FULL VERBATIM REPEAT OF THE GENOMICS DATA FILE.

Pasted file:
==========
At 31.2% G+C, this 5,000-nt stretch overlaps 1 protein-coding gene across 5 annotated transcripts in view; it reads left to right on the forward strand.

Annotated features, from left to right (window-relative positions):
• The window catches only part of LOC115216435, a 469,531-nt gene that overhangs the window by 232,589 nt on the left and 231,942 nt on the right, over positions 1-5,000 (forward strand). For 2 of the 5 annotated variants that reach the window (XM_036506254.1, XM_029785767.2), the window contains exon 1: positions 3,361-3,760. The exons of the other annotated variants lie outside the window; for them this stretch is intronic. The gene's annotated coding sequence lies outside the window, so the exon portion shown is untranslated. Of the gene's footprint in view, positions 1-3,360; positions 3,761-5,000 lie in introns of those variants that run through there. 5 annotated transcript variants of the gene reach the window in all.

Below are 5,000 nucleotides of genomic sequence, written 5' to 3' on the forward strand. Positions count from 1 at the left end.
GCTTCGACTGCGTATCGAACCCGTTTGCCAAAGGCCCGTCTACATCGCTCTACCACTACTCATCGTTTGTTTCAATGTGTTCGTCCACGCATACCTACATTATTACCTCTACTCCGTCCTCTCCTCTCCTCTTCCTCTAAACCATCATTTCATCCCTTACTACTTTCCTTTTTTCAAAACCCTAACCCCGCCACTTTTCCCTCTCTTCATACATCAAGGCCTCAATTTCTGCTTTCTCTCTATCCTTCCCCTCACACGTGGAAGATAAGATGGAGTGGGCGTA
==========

At 31.2% G+C, this 5,000-nt stretch overlaps 1 protein-coding gene across 5 annotated transcripts in view; it reads left to right on the forward strand.

Annotated features, from left to right (window-relative positions):
• The window catches only part of LOC115216435, a 469,531-nt gene that overhangs the window by 232,589 nt on the left and 231,942 nt on the right, over positions 1-5,000 (forward strand). For 2 of the 5 annotated variants that reach the window (XM_036506254.1, XM_029785767.2), the window contains exon 1: positions 3,361-3,760. The exons of the other annotated variants lie outside the window; for them this stretch is intronic. The gene's annotated coding sequence lies outside the window, so the exon portion shown is untranslated. Of the gene's footprint in view, positions 1-3,360; positions 3,761-5,000 lie in introns of those variants that run through there. 5 annotated transcript variants of the gene reach the window in all.

Below are 5,000 nucleotides of genomic sequence, written 5' to 3' on the forward strand. Positions count from 1 at the left end.
GCTTCGACTGCGTATCGAACCCGTTTGCCAAAGGCCCGTCTACATCGCTCTACCACTACTCATCGTTTGTTTCAATGTGTTCGTCCACGCATACCTACATTATTACCTCTACTCCGTCCTCTCCTCTCCTCTTCCTCTAAACCATCATTTCATCCCTTACTACTTTCCTTTTTTCAAAACCCTAACCCCGCCACTTTTCCCTCTCTTCATACATCAAGGCCTCAATTTCTGCTTTCTCTCTATCCTTCCCCTCACACGTGGAAGATAAGATGGAGTGGGCGTA